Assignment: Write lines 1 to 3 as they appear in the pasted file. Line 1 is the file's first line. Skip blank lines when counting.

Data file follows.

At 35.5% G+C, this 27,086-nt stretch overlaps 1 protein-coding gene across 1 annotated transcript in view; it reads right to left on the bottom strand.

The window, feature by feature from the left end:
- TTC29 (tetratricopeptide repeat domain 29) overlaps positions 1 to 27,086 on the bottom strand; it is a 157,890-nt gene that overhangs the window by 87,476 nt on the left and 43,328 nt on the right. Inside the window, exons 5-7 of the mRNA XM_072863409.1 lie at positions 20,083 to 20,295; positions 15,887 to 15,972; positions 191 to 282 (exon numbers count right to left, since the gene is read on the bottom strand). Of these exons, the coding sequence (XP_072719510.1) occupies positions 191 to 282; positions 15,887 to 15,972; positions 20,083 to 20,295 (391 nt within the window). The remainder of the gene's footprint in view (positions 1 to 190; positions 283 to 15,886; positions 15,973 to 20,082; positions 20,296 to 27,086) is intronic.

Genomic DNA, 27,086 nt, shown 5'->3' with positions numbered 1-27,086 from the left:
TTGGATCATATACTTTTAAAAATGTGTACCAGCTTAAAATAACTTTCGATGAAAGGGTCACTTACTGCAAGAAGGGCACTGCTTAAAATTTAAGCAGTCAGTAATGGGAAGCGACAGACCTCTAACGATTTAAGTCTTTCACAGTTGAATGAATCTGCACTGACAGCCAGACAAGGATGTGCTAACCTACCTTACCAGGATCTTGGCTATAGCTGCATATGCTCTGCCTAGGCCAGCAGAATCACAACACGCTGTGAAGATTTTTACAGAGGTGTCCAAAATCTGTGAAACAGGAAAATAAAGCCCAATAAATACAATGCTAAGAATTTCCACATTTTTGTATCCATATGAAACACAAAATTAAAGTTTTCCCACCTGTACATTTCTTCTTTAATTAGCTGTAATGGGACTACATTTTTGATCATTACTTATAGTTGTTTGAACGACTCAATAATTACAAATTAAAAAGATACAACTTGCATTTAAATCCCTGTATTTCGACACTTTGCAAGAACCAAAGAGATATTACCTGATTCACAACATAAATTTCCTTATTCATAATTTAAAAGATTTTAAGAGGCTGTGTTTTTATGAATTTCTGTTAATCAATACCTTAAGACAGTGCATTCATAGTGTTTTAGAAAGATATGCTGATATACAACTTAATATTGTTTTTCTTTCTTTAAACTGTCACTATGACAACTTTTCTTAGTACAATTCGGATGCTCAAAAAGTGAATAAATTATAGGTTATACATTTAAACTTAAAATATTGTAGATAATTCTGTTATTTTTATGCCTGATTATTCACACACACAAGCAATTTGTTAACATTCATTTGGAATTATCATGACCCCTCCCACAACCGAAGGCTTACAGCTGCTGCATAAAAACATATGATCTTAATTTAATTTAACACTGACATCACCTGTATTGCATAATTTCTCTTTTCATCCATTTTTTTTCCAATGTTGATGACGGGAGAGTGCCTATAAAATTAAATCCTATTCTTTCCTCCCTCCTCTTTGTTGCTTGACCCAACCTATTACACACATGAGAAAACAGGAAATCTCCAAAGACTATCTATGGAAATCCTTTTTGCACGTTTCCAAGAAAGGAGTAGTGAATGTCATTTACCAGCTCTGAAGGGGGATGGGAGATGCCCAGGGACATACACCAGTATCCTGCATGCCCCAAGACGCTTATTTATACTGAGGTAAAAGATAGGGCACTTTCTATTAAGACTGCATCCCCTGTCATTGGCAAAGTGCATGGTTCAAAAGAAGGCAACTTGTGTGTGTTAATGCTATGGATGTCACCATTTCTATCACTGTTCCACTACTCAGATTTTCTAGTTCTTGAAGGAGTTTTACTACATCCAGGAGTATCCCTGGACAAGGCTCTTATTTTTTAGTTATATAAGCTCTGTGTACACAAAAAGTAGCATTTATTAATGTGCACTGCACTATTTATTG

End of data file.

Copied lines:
At 35.5% G+C, this 27,086-nt stretch overlaps 1 protein-coding gene across 1 annotated transcript in view; it reads right to left on the bottom strand.

The window, feature by feature from the left end:
- TTC29 (tetratricopeptide repeat domain 29) overlaps positions 1 to 27,086 on the bottom strand; it is a 157,890-nt gene that overhangs the window by 87,476 nt on the left and 43,328 nt on the right. Inside the window, exons 5-7 of the mRNA XM_072863409.1 lie at positions 20,083 to 20,295; positions 15,887 to 15,972; positions 191 to 282 (exon numbers count right to left, since the gene is read on the bottom strand). Of these exons, the coding sequence (XP_072719510.1) occupies positions 191 to 282; positions 15,887 to 15,972; positions 20,083 to 20,295 (391 nt within the window). The remainder of the gene's footprint in view (positions 1 to 190; positions 283 to 15,886; positions 15,973 to 20,082; positions 20,296 to 27,086) is intronic.